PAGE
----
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A Method For Universal Two-Tap Feed-Forward Equalization Using A Differential Element

A fully tunable feed-forward equalizer with simplified addition and inversion operations that use a single differential element.

Ultrafast Optical Transmitters

The widespread adoption of visible light communication (VLC) systems based on light emitting diode (LED) transmitters requires the simultaneous increase in efficiency and speed of the optical source. Efficiency is measured by the external quantum efficiency while speed is quantified by the 3dB modulation bandwidth. Most research on the indium gallium nitride (InGaN) system has focused on improving the EQE because this metric, and its dependence on injection current density is an important factor for the growth of LEDs as illumination source for general lighting purposes. The modulation rate of LEDs is however poised to grow in importance due to the need to couple information processing with illumination. An LED with GHz modulation bandwidth, incorporated as light source in an optical transceiver, can enable a plethora of VLC applications: from chip-to-chip wireless communications in data centers to smart automotive lighting, from safe and RF interference-free wireless local area networks in hospitals and offices to underwater optical communications for the exploration, inspection and maintenance of offshore oil

Light-Emitting Hyperbolic Metasurfaces

Hyperbolic metasurfaces (HMS) merge the exotic properties of hyperbolic metamaterials with the potential for lower losses and better device coupling offered by planar metasurfaces. Despite use of single-crystalline silver (Ag), HMS remain inherently lossy, limiting potential applications. Recent work has suggested that Ag could be combined with indium gallium arsenide phosphide (InGaAsP) multiple quantum wells (MQW) to enable transparent propagation of signals through waveguides and multilayers. Described here is the first experimental demonstration of a luminescent HMS (LuHMS) based on nanostructured (NS) Ag/InGaAsP MQW.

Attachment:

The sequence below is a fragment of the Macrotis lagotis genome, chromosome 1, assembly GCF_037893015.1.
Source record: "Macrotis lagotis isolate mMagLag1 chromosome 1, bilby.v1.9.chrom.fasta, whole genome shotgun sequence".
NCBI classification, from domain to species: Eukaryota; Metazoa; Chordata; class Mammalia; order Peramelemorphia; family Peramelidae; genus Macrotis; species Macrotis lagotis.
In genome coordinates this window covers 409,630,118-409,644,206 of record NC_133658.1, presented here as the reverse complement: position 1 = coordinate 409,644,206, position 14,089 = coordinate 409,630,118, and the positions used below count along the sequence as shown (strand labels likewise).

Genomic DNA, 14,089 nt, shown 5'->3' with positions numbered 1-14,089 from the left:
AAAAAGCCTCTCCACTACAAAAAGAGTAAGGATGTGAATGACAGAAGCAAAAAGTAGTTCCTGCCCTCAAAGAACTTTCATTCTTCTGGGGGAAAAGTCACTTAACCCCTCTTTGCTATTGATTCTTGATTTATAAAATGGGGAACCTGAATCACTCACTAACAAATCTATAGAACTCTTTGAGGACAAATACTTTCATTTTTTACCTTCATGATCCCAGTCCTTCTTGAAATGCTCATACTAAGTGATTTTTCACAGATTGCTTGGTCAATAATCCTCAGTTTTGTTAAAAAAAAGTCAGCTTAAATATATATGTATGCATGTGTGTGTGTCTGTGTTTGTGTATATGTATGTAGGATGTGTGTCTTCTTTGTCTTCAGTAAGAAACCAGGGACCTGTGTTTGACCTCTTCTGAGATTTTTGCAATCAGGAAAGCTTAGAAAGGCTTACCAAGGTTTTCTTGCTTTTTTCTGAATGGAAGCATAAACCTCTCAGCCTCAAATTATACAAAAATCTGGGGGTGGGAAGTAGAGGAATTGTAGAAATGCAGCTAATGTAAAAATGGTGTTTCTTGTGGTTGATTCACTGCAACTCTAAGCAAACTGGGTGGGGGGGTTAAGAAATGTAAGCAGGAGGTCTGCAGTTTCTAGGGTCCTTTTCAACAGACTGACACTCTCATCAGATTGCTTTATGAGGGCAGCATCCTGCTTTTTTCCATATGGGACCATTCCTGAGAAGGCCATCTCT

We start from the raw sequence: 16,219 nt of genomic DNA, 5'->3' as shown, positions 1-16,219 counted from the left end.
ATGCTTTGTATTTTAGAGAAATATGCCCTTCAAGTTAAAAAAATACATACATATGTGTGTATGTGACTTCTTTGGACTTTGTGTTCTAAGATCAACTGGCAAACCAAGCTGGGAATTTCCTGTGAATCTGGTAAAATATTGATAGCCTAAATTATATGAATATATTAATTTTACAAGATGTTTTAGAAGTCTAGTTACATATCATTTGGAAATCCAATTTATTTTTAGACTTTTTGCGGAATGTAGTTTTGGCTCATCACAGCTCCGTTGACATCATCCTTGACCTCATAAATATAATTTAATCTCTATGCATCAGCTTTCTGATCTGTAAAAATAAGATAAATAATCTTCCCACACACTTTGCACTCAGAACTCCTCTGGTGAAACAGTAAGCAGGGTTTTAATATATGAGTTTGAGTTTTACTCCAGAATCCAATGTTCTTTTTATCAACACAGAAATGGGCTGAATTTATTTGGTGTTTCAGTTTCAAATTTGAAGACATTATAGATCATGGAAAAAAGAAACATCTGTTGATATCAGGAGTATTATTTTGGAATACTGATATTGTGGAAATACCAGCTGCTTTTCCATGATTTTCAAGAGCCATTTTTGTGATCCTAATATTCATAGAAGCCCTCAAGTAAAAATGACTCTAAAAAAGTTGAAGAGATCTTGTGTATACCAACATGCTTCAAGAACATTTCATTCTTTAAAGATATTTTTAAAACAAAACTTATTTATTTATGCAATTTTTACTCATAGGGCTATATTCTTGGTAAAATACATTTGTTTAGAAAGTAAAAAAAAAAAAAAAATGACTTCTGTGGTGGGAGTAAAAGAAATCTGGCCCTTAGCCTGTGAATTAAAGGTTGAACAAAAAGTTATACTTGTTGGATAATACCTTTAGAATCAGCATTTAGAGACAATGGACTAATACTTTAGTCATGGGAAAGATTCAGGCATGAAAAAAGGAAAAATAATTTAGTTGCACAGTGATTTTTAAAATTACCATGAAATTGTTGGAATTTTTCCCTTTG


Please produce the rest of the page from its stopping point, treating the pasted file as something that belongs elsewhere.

Energy Radiator Using Strain-Mediated Spin Torque Nano-Oscillator (S-STNO)

UCLA researchers in the Department of Mechanical and Aerospace Engineering have developed an energy radiator based on a spin torque nano-oscillator that does not require the application of an external field.

Method Of Creating Scalable Broadband And Tunable Light Emitter At The Nanoscale Using Layered Black Phosphorus

UCLA researchers in the Department of Electrical and Computer Engineering have developed a novel method to create a room temperature stable broadband tunable light emitter at the nanoscale.

Multi-Tone Continuous Wave LIDAR

Object detection and ranging is a fundamental task for several applications such as autonomous vehicles, atmospheric observations, 3D imaging, topography and mapping. UCI researchers have developed a light detection and ranging (LIDAR) system which makes use of frequency modulated continuous waves (FMCW) with several simultaneous radiofrequency tones for improved speed of measurement while maintaining robust spatial information. 

Spectro-Temporal Lidar

UCLA researchers in the Department of Electrical and Computer Engineering have developed a LIDAR sensor that collects high frame-rate 3D measurements for autonomous vehicle and robotics applications.

Plasma Opening Switch

UCLA researchers in the Department of Physics have developed a plasma opening switch that enables quick diversion of multi-gigawatt pulses to a protective shunt circuit.

Optical Interposers for Embedded Photonics Integration

Researchers at the University of California, Davis and NHanced Semiconductors have developed a new optical interposer solution for embedded photonics that have higher energy efficiency than the current pluggable optics solutions